Tags

, , , , ,

Tuesday, the 19th of February, 2013 the Old Men of the Mountain, traveled to the Duanesburg Diner in Duanesburg. Many of the OFs that drove found the roads busy with cars. One OF said that it was the day after a holiday and this OF thought those that had the time off became a little used to sleeping in and many were in a little bit of a hurry to get to work on time. Was this OF speaking from experience?

A few of the OFs attended the funeral of Bill Frueh, the “blind drummer” whose obituary appeared in the Enterprise last week and who several of the OMOTM knew. One OF was there in Civil War uniform as were many other re-enactors that Bill knew. The funeral itself was impressive with those in uniform standing guard at the head and foot of the casket. Because of the funeral our conversation drifted toward the topic of death and dying. This event is not too far away from the OFs, and many are resigned to life’s final act.

As soon as the dying and death conversation was covered (and that did not take long) the topic was dropped and the OFs began talking about other things. One was the news report on the mother who provided the dancer for her 16-year old son’s birthday, and the other news report was the one that really removed the joke about stuffy and stiff librarians, being stuffy and stiff. The OFs are not saying this is right but guys remember what they were like when they were 15-16-17 years old. At that age we all needed a good dose of salt peter every now and then. The OFs used the same sentence that was used in a previous column, i.e., to hear the news reporters and the big deal they are making of this. Those reporting in the media must have all been saints, and are bucking for sainthood. One OF said there isn’t going to be enough halos to go around to take care of all the sanctimonious pundits.

Another frequent conversation the OGs have is how many pills are too many pills? This morning we found that some are taking more pills than most of the OFs thought. One OF assumed that maybe 6 to 9 pills was a lot until this morning. Another OF reported that he takes twenty-five pills a day, and in the ‘can you top this’ category the OF who was sitting adjacent to the OF with the twenty-five topped it; not with a figure like twenty-eight, but this OF said he take fifty pills a day. That is FIFTY.

Everyone at the table asked him how he manages all that medication, and the OG said he has a regular routine. He lays the pills out in labeled containers, morning, noon, supper, and night. This OG reported that it didn’t take him long to establish a routine because if he misses a does he knows it. One OF said if he knew what he knows now when he was young he would have invested in baby furniture, clothes, strollers, and anything connected with babies. The other half would have been in pharmaceuticals.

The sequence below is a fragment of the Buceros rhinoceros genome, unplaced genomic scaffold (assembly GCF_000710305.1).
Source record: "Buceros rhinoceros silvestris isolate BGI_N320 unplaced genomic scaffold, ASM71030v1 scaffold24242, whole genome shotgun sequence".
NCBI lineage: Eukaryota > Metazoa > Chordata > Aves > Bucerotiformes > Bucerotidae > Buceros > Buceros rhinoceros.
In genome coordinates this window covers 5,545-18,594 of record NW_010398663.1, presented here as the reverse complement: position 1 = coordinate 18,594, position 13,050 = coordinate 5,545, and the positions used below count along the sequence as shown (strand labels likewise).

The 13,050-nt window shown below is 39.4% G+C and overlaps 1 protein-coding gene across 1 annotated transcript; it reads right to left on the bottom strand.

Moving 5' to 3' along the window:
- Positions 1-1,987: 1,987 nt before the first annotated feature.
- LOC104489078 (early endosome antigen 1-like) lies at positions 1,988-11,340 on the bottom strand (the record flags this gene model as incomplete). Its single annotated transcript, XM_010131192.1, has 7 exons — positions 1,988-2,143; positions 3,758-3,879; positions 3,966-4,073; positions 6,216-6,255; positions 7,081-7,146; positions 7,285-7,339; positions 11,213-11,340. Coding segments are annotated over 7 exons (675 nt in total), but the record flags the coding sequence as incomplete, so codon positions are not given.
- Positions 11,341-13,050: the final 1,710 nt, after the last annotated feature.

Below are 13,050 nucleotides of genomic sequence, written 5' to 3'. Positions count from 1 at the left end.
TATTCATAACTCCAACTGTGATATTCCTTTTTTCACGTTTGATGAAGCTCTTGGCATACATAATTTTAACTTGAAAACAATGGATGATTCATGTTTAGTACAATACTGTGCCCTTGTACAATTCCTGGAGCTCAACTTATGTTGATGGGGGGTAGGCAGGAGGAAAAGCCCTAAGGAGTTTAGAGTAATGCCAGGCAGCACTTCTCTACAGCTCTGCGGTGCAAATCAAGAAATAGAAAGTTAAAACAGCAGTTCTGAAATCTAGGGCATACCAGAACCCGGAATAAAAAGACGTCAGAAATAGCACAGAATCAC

Most of the OFs that are taking pills, take them all at once, plop them all in one hand and chuck-em in, as one OF put it. A different OF said that when one pill gets twisted sideways going down it is miserable. This OF said when this happens he tries to hack it up but many times the dumb pill refuses to move. The OF continued, “So I drink more water trying to wash it down because if the wayward pill dissolves in my throat it tastes awful.”

Another OF agreed…he takes one pill by itself because of the rotten taste if it doesn’t go down. “That spoils the rest of my day, the OF said, “This particular pill has a rotten taste that hangs around and I can taste it all day.” This OF pictures his stomach containing this witches brew as the witch of Endor stirs this caldron of chemicals churning in his gut as she waits for Saul to show up.

Here’s a final note from the scribe. On the farm most of the OFs had doodlebugs. The doodlebug was taking old cars and making them useful again. Some doodlebugs were no more than an engine, a transmission, a drive shaft, and a rear end mounted in what was left of a chassis. Wooden seats maybe. Floorboards maybe. Some kind of truck bed maybe. Brakes that worked maybe. Headlights were a definite plus. These vehicles were the precursor to the ATV of today.

Most were made by kids, driven by kids, and scared the living daylights out of mothers. Most of the OFs say they can still hear their mothers shouting “Orville, you do something about those kids running the doodlebug around!! Orville, do you hear me? Don’t you kids get on that machine!” This parental tirade always fell on deaf ears.

Those OFs that showed up at the Duanesburg Diner in Duanesburg, and parked their doodlebugs outside all in a row were: Roger Chapman, Roger Shafer, Bill Krause, Steve Kelly, Robie Osterman, George Washburn, Lou Schenck, Gary Porter, Mace Porter, Jack Norray, John Rossmann, Harold Guest, Otis Lawyer, Glenn Patterson, Mark Traver, Jim Heiser, Ted Willsey, Harold Grippen, Jim Rissacher, Elwood Vanderbilt, and me.

Advertisements